For those who would like to know, the universe was born on December 27th, 4977 B.C. according to Johannes Kepler; he was not only a German astronomer and mathematician but also considered to be a discoverer of modern science. Kepler is famous for his propositions that explain how planets move around.
Born on December 27th, 1571, Kepler grew up in Weil der Stadt, Germany. Later on, his education would go forward to becoming a university student in which he learned about Nicolaus Copernicus; he was a Polish astronomer who was well-known for his theories regarding the ordering of planets. Copernicus’ (1473-1543) theory was not well-received in the era since his view was that the earth was not the center of the universe; the prevailing view of the time was that it was the earth as the center of the universe and the sun revolved around it.
Kepler traveled to Prague in 1600 to work Tycho Brahe; he was a Danish astronomer who also happened to work for Rudolf II, the Holy Roman Empire’s emperor as his imperial mathematician. Researching the orbit of Mars became the main project for Kepler. When Brahe passed away a year later, Kepler was assigned to his job as well as being given Brahe’s extensive collection of data regarding astronomy; the data had been viewed by the naked eye in a painstaking manner. Throughout the next decade, Kepler studied the work of Galileo Galilei (1564-1642); he was an Italian astronomer and physicist who created a telescope; this device assisted him in discovering lunar craters and mountains as well as the phases of Venus, the biggest four satellites of Jupiter and other interesting things.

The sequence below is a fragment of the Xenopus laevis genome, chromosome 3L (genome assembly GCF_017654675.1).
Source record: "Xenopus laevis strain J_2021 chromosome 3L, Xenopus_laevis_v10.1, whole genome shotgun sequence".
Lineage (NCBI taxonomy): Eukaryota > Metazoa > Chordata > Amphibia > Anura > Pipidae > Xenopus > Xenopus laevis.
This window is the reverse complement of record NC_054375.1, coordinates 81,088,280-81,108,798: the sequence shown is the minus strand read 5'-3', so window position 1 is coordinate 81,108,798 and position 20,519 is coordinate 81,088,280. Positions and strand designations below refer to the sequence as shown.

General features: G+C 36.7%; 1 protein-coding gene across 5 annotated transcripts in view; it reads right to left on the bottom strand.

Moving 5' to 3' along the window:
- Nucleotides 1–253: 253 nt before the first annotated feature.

Kepler would communicate with Galileo and eventually acquire his own telescope while gradually worked on its’ design until he successfully improved on it. Kepler would publish two of his three laws of planetary motion in 1609 stating that planets travel around the sun in what are called ellipses and not in circles; this was what people believed in this era of time. The second was that planets will increase their speed when they get close to the sun while slowing down when moving away. His third law was published in 1619 that used principles of mathematics to state the time one planet would take to officially orbit the sun with the average distance the planet is from the sun.
While the research of Kepler was not quickly widespread to gain traction throughout the time of his living, it would eventually become as a key influence to Sir Isaac Newton (1643-1727); he was an English mathematician who is known for his law regarding gravitational force. Also, Kepler’s work became valuable in areas of optics that included showing how the human eye works and in math. His death occurred in Regensberg, Germany on November 15th, 1630. With regards to the birthday of the universe that Kepler had calculated, scientists would create the Big Bang theory in the 20th century that determined his figures were off by a mere 13.7 billion years.